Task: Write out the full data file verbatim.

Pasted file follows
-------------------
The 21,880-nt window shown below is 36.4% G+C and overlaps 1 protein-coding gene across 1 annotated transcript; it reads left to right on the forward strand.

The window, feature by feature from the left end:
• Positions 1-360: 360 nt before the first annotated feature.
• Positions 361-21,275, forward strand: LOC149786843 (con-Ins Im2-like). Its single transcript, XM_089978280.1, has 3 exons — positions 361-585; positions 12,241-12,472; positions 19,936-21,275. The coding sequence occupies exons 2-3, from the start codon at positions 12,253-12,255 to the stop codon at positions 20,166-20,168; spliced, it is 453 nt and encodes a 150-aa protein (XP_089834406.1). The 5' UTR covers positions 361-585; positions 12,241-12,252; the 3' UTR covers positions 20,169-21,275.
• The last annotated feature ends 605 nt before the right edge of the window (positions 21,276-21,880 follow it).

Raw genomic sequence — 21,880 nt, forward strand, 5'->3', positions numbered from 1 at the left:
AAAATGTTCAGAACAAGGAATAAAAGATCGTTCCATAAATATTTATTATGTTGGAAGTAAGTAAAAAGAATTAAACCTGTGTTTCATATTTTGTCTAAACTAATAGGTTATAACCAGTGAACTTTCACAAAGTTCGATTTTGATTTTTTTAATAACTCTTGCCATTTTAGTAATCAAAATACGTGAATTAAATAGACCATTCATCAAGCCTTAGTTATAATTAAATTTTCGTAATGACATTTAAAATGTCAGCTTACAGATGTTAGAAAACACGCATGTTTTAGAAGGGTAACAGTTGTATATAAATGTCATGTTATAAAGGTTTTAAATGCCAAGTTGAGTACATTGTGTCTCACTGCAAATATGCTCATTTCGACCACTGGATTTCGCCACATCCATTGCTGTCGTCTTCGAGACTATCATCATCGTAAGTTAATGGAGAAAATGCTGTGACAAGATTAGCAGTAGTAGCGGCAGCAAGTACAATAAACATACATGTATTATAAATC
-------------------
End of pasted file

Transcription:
The 21,880-nt window shown below is 36.4% G+C and overlaps 1 protein-coding gene across 1 annotated transcript; it reads left to right on the forward strand.

The window, feature by feature from the left end:
• Positions 1-360: 360 nt before the first annotated feature.
• Positions 361-21,275, forward strand: LOC149786843 (con-Ins Im2-like). Its single transcript, XM_089978280.1, has 3 exons — positions 361-585; positions 12,241-12,472; positions 19,936-21,275. The coding sequence occupies exons 2-3, from the start codon at positions 12,253-12,255 to the stop codon at positions 20,166-20,168; spliced, it is 453 nt and encodes a 150-aa protein (XP_089834406.1). The 5' UTR covers positions 361-585; positions 12,241-12,252; the 3' UTR covers positions 20,169-21,275.
• The last annotated feature ends 605 nt before the right edge of the window (positions 21,276-21,880 follow it).

Raw genomic sequence — 21,880 nt, forward strand, 5'->3', positions numbered from 1 at the left:
AAAATGTTCAGAACAAGGAATAAAAGATCGTTCCATAAATATTTATTATGTTGGAAGTAAGTAAAAAGAATTAAACCTGTGTTTCATATTTTGTCTAAACTAATAGGTTATAACCAGTGAACTTTCACAAAGTTCGATTTTGATTTTTTTAATAACTCTTGCCATTTTAGTAATCAAAATACGTGAATTAAATAGACCATTCATCAAGCCTTAGTTATAATTAAATTTTCGTAATGACATTTAAAATGTCAGCTTACAGATGTTAGAAAACACGCATGTTTTAGAAGGGTAACAGTTGTATATAAATGTCATGTTATAAAGGTTTTAAATGCCAAGTTGAGTACATTGTGTCTCACTGCAAATATGCTCATTTCGACCACTGGATTTCGCCACATCCATTGCTGTCGTCTTCGAGACTATCATCATCGTAAGTTAATGGAGAAAATGCTGTGACAAGATTAGCAGTAGTAGCGGCAGCAAGTACAATAAACATACATGTATTATAAATC